Women worshippers stand at the altar, they pray and tie knots in pieces of cloth that represent their wishes. AFP
Yazidis, an ancient ethnic group, now have a massive new temple in Armenia to help preserve their religion and identity.
The Yazidi community, which has suffered greatly in recent upheavals in the Middle East, has found a safe haven in the former Soviet Caucasus country.
And now they have built a gleaming white temple there surrounded by a rose garden, which is already attracting pilgrims from abroad.
The new temple stands 35 kilometres (22 miles) from the Armenian capital Yerevan, in the village of Aknalich, where 150 of the residents are Yazidi.
Built from milky-white Persian marble and polished granite, the 25-metre-high (82-foot) structure includes a large prayer hall, a religious school and museum.
Its construction was partly funded by a wealthy Moscow-based Yazidi businessman Mirza Sloyan, who was born nearby.
The new temple is intended as a symbol of strength for the Kurdish-speaking religious minority group, as the community tries to preserve its unique faith.
"Over the centuries, our ancestors have known much sorrow and pogroms," said 62-year-old Tosun Avdalyan, who had come from Russia to pray in the new temple.
"This temple will help our people to preserve, cherish and protect our national awareness and religion," he added.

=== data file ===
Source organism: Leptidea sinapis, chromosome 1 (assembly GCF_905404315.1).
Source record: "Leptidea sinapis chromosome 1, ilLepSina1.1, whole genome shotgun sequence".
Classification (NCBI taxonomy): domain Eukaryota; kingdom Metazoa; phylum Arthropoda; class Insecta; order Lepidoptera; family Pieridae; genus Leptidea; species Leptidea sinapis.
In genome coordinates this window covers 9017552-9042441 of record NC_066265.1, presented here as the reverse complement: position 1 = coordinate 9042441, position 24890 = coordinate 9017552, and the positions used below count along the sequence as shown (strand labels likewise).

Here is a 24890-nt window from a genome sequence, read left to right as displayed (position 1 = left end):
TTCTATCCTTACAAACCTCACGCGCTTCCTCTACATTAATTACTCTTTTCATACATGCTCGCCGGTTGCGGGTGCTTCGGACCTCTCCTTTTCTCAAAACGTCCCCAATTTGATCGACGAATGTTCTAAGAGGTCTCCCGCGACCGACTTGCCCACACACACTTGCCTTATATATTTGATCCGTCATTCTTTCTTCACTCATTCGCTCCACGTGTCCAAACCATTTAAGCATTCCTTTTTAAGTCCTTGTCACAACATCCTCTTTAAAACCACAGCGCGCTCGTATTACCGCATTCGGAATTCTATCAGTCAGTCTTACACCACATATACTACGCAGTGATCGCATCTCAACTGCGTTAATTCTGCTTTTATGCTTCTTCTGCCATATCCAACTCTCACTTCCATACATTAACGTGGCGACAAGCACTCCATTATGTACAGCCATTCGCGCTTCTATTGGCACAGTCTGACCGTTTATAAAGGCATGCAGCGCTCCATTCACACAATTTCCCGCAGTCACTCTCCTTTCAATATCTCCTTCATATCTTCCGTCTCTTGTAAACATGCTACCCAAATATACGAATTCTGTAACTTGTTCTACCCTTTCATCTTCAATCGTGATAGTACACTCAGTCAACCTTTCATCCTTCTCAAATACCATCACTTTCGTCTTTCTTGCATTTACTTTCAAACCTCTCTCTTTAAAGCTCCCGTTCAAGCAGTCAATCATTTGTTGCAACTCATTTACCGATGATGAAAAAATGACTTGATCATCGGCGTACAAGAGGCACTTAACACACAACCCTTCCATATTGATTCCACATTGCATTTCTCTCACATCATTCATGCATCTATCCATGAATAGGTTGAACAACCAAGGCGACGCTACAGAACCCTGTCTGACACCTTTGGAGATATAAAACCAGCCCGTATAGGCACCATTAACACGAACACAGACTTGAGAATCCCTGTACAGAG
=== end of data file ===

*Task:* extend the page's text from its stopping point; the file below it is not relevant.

"After having seen so many atrocities, we now have a new sanctuary and feel stronger, united," said another worshipper, 31-year-old Aram Usubov.
Yazidis worship one God, who they believe created the world and entrusted it to seven Holy Beings, the most important of which is Melek Taus, or the Peacock Angel.
The temple's seven domes topped with sun symbols represent the seven angels revered by the Yazidis, adherents of an ancient religion rooted in Zoroastrianism.
Worshippers remove their shoes before entering and kiss the walls around the entrance. The inside is dominated by the holy symbol of the peacock.
At the altar, they pray and tie knots in pieces of cloth that represent their wishes. Outside, a stall sells souvenirs in the shape of peacocks.
Their beliefs and practices of the Yazidis include a ban on eating lettuce and wearing the colour blue.
But their unique beliefs — which over time have integrated elements of Judaism, Christianity and Islam — have often been misconstrued as satanic.
Some Muslims consider the Peacock Angel revered by Yazidis a demon figure and refer to Yazidis as devil-worshippers.
And while the 35,000 Yazidi community in Armenia can freely practise their religion, elsewhere they have suffered greatly.
Yazidis also live in Syria, Turkey — and Iraq, which has the largest community, numbering 1.5 million.
They suffered crimes that the United Nations has described as genocide and Armenia's parliament has formally recognised as genocide.
Last year, Yazidi activist Nadia Murad, who was held prisoner by daesh, was joint winner of the Nobel Peace Prize for her activism against sexual violence.
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